“A positive implication of this finding is that the media characters in VR may help children translate skills learned in educational virtual environments to the physical world. Alternatively, the power of social influence in VR could encourage antisocial behaviour, too,” the authors pointed out.
On the other hand, parents should be aware that the opposite can also be true. “While parents might deem it acceptable for children to play the role of a soldier engaged in modern warfare […] on a traditional gaming console, playing that game in VR would likely be processed by the brain in ways more like an actual experience,” the report reads.
In short, the paper lists several possible good and bad effects of VR on children. Many of the long-term impacts are still unknown.
Pain management: Even though there is little research on how children react, healthcare institutions widely employ VR as a tool to distract patients from pain in medical procedures. Researchers have found indications that this use case might be effective on children as well.
Education: Probably the most recognised VR use case for kids following gaming. While there is little evidence that students learn more through immersive experiences, they are definitely more enthusiastic about it.
Empathy: According to the report, “one effect of VR on the emotional side of prosocial behaviour is empathy.” Plus, studies have indicated that “embodying an avatar of a different skin tone can reduce implicit racial bias.”
Fun and imaginative play: Both kids and adults agree that VR experiences are exciting and a fun way to play as a family.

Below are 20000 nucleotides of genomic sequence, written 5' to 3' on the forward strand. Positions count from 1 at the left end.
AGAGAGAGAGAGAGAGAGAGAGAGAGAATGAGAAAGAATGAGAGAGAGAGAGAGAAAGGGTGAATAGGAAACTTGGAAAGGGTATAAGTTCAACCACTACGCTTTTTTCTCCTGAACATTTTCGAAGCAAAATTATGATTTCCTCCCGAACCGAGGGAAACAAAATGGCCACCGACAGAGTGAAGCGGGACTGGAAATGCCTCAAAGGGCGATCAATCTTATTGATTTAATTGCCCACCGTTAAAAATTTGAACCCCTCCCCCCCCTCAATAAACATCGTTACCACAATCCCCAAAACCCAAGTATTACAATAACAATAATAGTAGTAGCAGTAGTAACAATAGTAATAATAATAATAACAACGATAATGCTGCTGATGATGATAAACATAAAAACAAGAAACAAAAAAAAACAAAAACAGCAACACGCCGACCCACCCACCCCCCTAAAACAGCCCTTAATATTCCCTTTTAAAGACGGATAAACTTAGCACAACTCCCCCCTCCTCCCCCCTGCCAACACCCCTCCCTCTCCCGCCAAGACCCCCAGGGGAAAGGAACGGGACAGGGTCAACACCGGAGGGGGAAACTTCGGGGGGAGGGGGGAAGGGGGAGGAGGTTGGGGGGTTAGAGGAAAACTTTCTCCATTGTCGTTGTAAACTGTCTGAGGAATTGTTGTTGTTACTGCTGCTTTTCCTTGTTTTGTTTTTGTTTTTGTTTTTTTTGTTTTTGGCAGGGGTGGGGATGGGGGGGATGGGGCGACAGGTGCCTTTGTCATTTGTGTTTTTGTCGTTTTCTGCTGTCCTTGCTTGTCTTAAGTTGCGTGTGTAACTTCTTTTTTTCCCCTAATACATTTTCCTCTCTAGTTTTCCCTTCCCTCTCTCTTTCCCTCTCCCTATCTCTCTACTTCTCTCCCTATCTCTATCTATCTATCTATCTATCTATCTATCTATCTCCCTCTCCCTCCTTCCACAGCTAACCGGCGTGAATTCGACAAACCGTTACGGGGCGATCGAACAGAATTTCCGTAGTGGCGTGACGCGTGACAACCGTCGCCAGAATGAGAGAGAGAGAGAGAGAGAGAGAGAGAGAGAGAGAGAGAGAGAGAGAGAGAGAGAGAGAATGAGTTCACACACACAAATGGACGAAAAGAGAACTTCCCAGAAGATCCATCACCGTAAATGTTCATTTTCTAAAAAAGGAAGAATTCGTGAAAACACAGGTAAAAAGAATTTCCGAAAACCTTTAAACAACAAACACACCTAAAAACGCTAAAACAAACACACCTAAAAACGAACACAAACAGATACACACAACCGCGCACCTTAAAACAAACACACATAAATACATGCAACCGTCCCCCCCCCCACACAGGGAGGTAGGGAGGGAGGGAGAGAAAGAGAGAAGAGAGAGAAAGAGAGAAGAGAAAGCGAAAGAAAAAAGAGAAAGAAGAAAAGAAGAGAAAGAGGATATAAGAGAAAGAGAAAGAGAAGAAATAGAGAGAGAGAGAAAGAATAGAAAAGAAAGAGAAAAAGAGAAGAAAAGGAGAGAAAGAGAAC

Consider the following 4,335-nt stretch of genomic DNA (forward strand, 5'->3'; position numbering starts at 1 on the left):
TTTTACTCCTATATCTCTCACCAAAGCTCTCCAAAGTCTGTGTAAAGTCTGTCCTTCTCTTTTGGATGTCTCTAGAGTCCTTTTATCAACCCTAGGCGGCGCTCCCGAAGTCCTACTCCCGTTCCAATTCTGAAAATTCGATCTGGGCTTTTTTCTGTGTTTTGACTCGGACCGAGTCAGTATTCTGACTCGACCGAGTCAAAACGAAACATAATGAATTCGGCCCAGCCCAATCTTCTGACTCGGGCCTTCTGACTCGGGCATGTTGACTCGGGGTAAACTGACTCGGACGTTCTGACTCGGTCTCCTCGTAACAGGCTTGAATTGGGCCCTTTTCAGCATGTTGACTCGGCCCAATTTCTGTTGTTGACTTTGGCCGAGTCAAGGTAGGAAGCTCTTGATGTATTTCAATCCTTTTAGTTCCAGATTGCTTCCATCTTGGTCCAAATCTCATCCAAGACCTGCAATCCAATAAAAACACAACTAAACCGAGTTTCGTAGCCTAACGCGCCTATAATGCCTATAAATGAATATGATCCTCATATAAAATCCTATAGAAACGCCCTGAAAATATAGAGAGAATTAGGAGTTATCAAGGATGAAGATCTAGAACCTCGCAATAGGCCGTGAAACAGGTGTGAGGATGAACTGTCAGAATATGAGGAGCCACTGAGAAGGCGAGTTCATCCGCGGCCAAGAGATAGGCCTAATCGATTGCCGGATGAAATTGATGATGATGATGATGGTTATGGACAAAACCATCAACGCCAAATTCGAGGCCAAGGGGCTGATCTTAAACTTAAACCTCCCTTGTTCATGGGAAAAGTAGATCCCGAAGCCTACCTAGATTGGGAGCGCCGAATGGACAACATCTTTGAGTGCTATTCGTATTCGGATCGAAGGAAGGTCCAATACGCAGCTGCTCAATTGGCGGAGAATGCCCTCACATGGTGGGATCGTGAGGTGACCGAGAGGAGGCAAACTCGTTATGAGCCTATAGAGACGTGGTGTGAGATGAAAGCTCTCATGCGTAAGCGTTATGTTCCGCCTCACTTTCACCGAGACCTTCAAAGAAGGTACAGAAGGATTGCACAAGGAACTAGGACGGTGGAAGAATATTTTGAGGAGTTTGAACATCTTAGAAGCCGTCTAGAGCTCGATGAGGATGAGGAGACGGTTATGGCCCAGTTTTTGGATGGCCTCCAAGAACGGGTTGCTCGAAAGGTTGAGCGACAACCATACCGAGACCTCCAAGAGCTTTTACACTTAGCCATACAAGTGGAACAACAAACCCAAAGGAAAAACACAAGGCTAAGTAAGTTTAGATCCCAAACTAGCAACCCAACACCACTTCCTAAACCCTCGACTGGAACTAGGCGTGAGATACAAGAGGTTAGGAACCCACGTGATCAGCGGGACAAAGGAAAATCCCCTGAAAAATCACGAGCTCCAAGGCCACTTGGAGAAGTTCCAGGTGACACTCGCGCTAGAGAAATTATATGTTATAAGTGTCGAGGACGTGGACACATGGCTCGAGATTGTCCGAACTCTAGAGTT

Sensory and vision: In adults, prolonged use of VR might cause what experts call the “simulation sickness.” The same could apply to children.
Aggression: Recent – although limited – studies have shown that young adults might respond more aggressively to VR violent games than in other platforms due to the enhanced immersion.
Escapism and distraction: The same concerns that children would retreat in a “virtual world” associated with the television and movies repeat with VR. “To avoid such social isolation, parents will need to be on top of managing their children’s media experiences,” the report reads.
VR in 6G
Now that the term “metaverse” has become popular, it is expected that immersive experiences will gain more attention. With 6G, the network researchers believe will enable even volumetric video in mobile connections and the impacts will be felt more heavily.
Common Sense’s piece of advice for parents? For now, use your common sense. “For children, moderation should prevail. Instead of hours of use, which might apply to other screens, think in terms of minutes. Most VR is meant to be done on the five- to 10-minute scale,” Jeremy Bailenson, founding director of Stanford University’s Virtual Human Interaction Lab, recommended.
“As far as content goes, a good rule is, if you wouldn’t want your children to live with the memory of the event in the real world, then don’t have them do it in VR. Travelling to the moon is fine, but scary experiences will stay with them.”
Featured image by Julia M Cameron from Pexels
Journalist since eight years old, when I would read the newspaper out loud and pretend it was a radio show. Based in São Paulo, I have worked for Brazilian websites as reporter and editor before joining 6GWorld